(The authors are Reuters Breakingviews columnists. The opinions expressed are their own.)
By Peter Thal Larsen and Robyn Mak
HONG KONG, Dec 17 (Reuters Breakingviews) - India will not rescue the global economy in 2016. The subcontinent's expanding GDP is one of next year's few economic bright spots. But Indian output is still too small. Any negative shocks from the sluggish United States and decelerating China will reverberate more widely.
India is finally emerging from China's shadow in the global growth stakes. Helped by a controversial overhaul of its GDP statistics, the Indian economy probably expanded by 7.5 percent in 2015 and is set to swell by a further 7.8 percent in 2016. Contrast that with the People's Republic, which is struggling to maintain the near-7 percent pace promised by its leaders.
The prospect of sustained rapid growth has drawn the attention of prominent central bankers. India's economy has "enormous potential" to recharge Asia's growth engine, Stanley Fischer, the U.S. Federal Reserve's vice chairman, declared in a recent speech.
For now, however, the country's economic progress has relatively little impact on the rest of the world - although it is enormously important to India's 1.3 billion citizens. The economy accounts for little more than 3 percent of global output, according to Breakingviews calculations based on World Bank forecasts. China is almost four times as large, while the United States is still responsible for more than a fifth of all economic activity.
Calculator: Who's driving global growth in 2016?: reut.rs/1UBJv8p
On current projections, India will produce about 7 percent of global growth in 2016 while the United States and China will together be responsible for about 45 percent of GDP expansion. Put another way, India's growth rate would need to rise by about 3 percentage points in order to add 0.1 percentage point to next year's expected global growth rate of 3.3 percent. China could have the same impact with a 1 point increase in the pace of expansion. For the United States, an extra half point would suffice.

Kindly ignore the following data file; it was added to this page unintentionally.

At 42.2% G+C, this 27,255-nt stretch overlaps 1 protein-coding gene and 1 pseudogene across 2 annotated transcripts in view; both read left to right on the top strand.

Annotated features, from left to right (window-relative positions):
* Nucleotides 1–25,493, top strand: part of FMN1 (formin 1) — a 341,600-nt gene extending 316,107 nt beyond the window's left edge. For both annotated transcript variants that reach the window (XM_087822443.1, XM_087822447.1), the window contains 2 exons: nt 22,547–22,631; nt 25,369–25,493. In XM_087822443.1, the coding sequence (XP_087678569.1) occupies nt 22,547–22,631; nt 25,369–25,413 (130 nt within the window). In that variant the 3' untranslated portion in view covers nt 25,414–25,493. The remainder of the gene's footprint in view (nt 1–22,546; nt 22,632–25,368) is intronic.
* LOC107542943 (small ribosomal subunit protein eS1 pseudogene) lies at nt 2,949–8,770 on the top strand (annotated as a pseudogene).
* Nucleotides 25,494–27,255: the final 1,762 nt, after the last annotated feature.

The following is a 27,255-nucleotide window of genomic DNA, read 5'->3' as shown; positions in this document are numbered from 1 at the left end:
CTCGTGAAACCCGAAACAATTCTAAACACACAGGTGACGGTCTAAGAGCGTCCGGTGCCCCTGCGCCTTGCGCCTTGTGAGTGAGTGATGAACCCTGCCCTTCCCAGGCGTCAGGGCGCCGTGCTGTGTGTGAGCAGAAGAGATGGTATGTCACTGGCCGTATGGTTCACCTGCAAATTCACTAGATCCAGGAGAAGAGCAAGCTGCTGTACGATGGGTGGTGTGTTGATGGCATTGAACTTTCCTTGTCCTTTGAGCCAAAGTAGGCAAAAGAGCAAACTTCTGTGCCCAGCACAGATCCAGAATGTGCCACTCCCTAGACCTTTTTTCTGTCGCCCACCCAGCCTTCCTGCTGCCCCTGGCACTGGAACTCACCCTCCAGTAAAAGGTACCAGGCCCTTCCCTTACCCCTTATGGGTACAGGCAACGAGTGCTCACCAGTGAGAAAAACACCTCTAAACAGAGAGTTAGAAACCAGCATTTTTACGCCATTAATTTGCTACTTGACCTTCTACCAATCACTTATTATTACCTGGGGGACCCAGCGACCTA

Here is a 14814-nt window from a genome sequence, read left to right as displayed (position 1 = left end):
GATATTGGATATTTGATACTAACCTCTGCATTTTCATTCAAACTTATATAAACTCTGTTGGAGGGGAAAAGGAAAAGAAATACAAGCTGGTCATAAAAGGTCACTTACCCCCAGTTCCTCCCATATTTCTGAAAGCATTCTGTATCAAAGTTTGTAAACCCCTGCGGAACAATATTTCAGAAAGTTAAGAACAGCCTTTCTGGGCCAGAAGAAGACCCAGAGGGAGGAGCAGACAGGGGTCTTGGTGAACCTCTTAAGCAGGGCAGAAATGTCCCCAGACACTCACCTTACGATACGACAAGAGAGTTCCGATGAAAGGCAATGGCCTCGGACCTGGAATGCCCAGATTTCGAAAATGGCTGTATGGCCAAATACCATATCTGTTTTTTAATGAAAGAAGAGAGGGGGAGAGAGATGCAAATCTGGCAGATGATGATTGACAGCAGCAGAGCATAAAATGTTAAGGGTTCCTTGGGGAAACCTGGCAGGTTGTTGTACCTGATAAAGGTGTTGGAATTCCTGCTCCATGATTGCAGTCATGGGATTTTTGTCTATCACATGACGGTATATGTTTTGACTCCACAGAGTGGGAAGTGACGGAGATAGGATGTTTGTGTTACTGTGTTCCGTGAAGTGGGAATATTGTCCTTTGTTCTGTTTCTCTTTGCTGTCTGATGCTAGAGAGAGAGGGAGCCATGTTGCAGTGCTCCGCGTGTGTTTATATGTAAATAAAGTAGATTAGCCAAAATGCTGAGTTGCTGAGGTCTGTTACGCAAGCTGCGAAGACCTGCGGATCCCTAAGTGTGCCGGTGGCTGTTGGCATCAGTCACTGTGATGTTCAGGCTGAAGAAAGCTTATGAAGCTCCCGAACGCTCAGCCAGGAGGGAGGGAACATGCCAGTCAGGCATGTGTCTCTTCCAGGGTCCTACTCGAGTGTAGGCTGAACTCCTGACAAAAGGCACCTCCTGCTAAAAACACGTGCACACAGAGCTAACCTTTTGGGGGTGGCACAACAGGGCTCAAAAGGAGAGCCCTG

With Europe stuck in the doldrums and Japan struggling to recover, the world economy still depends heavily on its two largest growth engines, both of which are sputtering. A severe slowdown in China or a stalled recovery in the United States would be felt around the world. By comparison, India's economic performance, no matter how impressive, will barely register.
- India's economy has "enormous potential" to recharge Asia's growth engine, Federal Reserve Vice Chairman Stanley Fischer said in a speech on Nov. 19.
- Fischer pointed out that India is relatively unintegrated into the world's manufacturing supply chain, and that productivity gains could allow the country to maintain a relatively high growth rate for many years. It also has the benefit of a relatively young population.
- However, Fischer warned that India would need to overcome many roadblocks to achieve its potential.
- Fischer speech: bit.ly/1lokoKp
- For previous columns by the authors, Reuters customers can click on and
Editing by Richard Beales and Kate Duguid